Don’t Be an Outsider in China: Six Tips to Help You Fit In

2) Eat like a local

Skip the cafes and big restaurants and try eating at some local dives, the hole-in-the-wall places where you can still get a good meal for under 20 RMB. If you make a certain place your regular haunt, you’re bound to become friendly with the “laoban” (boss) and you’ll probably start to recognize other regulars as well. Not only do the small back-alley places have some of the best food in town, the throngs of tourists tend to avoid them because of hygiene concerns. However, if a place has a regular crowd of people eating there, you generally do not have to worry about cleanliness. Claiming a small hole in the wall eatery as “yours,” a place where you can greet the boss by name and the staff knows just what you’re going to order, can help you feel like you’re really a part of a community.

Don’t Be an Outsider in China: Six Tips to Help You Fit In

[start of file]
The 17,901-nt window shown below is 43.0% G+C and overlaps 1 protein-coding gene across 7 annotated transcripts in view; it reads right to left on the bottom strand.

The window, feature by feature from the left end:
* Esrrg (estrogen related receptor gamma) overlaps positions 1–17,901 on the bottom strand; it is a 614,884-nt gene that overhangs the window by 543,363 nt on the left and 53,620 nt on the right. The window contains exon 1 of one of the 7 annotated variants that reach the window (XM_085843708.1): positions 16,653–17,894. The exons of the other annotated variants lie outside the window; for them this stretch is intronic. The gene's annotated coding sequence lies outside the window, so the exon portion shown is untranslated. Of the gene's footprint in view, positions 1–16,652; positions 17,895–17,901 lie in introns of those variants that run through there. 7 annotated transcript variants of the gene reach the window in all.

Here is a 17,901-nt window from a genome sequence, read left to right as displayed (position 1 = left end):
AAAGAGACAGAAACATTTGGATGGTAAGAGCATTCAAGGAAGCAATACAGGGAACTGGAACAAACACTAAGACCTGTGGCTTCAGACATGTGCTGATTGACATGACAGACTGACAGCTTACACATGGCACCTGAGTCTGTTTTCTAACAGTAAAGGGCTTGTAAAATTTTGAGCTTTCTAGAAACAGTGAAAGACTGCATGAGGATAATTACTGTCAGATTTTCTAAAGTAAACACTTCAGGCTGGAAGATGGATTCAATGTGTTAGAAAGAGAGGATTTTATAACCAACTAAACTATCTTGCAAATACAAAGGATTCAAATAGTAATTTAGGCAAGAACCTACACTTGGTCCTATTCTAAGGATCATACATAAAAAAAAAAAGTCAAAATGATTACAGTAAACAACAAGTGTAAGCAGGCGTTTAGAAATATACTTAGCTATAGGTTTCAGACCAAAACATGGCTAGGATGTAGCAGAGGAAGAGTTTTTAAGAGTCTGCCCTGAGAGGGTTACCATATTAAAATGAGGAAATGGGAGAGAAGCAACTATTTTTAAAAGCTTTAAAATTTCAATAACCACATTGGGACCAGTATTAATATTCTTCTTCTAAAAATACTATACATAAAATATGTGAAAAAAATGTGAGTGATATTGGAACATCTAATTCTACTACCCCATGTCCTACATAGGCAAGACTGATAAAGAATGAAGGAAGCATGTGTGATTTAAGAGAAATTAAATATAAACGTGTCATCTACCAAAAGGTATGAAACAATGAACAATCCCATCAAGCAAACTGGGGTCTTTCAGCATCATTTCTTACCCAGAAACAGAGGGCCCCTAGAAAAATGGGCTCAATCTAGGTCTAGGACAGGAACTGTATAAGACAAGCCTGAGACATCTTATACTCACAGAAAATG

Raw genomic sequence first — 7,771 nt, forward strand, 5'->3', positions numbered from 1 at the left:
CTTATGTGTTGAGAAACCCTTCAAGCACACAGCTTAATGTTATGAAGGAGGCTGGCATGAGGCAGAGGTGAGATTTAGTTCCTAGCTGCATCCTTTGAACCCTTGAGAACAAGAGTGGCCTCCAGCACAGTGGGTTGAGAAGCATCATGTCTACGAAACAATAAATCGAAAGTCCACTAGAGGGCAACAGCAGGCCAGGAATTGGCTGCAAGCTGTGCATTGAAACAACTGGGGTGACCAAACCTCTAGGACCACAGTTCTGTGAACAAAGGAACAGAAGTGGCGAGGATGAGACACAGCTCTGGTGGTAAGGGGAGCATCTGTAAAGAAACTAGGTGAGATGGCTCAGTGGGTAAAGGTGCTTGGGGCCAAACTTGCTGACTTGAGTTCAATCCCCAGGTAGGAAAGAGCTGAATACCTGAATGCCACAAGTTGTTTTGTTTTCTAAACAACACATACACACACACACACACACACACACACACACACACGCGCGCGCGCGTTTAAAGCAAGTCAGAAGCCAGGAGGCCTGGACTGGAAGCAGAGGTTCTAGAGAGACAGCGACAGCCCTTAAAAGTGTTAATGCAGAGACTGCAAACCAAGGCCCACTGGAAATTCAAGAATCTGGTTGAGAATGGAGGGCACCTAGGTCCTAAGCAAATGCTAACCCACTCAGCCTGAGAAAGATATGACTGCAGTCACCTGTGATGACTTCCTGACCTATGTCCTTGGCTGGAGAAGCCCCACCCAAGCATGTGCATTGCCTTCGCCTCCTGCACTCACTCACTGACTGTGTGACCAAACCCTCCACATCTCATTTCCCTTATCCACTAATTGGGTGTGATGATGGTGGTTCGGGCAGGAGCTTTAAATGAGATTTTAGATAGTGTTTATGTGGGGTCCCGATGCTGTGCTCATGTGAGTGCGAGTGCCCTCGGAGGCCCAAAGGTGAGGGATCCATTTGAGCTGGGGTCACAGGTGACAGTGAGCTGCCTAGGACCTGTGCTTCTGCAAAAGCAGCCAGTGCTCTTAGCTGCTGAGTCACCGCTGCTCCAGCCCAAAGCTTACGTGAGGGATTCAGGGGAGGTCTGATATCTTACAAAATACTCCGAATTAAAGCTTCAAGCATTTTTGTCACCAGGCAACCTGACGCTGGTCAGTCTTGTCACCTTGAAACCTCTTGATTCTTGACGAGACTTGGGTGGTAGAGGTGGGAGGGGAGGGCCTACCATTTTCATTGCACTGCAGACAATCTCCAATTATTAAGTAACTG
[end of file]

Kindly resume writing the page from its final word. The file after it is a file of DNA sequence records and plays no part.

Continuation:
3) Travel like a local

Next time you’re planning a vacation, skip the plane tickets and travel by train. Trains are still the preferred method of travel in China, and the ever frugal Chinese often opt for the cheapest seats possible. Everyone should, at least once, try taking a long distance journey on a hard seat in China. It may be uncomfortable, but it’ll be the trip of a lifetime, and you’re sure to emerge with stories to tell. While soft sleeper is nice and comfortable, on a hard seat, sharing a table with a group of complete strangers, you will have a truly Chinese travel experience. Another travel experience not to be missed is the sleeper bus. While the sleeper bus is not really the place for making friends, no cultural immersion could be complete without a sleeper bus journey. Once you’ve braved the long distance hard seat and the sleeper bus you’ll have the confidence to handle just about any sort of travel China might throw at you and you’ll start to feel like you’re really getting the hang of this “China thing.”